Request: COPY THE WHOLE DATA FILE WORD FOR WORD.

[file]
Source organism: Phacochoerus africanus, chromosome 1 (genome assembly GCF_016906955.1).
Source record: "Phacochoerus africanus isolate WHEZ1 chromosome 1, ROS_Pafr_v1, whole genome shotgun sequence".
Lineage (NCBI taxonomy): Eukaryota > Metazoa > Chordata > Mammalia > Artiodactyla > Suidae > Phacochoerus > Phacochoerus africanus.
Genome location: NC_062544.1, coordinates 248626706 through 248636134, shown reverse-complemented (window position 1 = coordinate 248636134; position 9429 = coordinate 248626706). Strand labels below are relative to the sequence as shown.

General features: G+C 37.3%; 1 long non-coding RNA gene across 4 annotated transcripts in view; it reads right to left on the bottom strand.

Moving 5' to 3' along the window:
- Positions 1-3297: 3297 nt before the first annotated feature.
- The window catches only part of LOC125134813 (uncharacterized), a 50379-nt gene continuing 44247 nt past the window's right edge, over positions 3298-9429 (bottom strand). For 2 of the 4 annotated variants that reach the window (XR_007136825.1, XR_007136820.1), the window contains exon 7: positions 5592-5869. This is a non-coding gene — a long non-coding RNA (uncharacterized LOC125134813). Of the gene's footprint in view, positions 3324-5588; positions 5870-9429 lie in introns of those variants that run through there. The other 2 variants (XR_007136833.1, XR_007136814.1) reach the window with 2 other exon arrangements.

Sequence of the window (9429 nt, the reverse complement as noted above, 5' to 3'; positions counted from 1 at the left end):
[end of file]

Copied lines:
Source organism: Phacochoerus africanus, chromosome 1 (genome assembly GCF_016906955.1).
Source record: "Phacochoerus africanus isolate WHEZ1 chromosome 1, ROS_Pafr_v1, whole genome shotgun sequence".
Lineage (NCBI taxonomy): Eukaryota > Metazoa > Chordata > Mammalia > Artiodactyla > Suidae > Phacochoerus > Phacochoerus africanus.
Genome location: NC_062544.1, coordinates 248626706 through 248636134, shown reverse-complemented (window position 1 = coordinate 248636134; position 9429 = coordinate 248626706). Strand labels below are relative to the sequence as shown.

General features: G+C 37.3%; 1 long non-coding RNA gene across 4 annotated transcripts in view; it reads right to left on the bottom strand.

Moving 5' to 3' along the window:
- Positions 1-3297: 3297 nt before the first annotated feature.
- The window catches only part of LOC125134813 (uncharacterized), a 50379-nt gene continuing 44247 nt past the window's right edge, over positions 3298-9429 (bottom strand). For 2 of the 4 annotated variants that reach the window (XR_007136825.1, XR_007136820.1), the window contains exon 7: positions 5592-5869. This is a non-coding gene — a long non-coding RNA (uncharacterized LOC125134813). Of the gene's footprint in view, positions 3324-5588; positions 5870-9429 lie in introns of those variants that run through there. The other 2 variants (XR_007136833.1, XR_007136814.1) reach the window with 2 other exon arrangements.

Sequence of the window (9429 nt, the reverse complement as noted above, 5' to 3'; positions counted from 1 at the left end):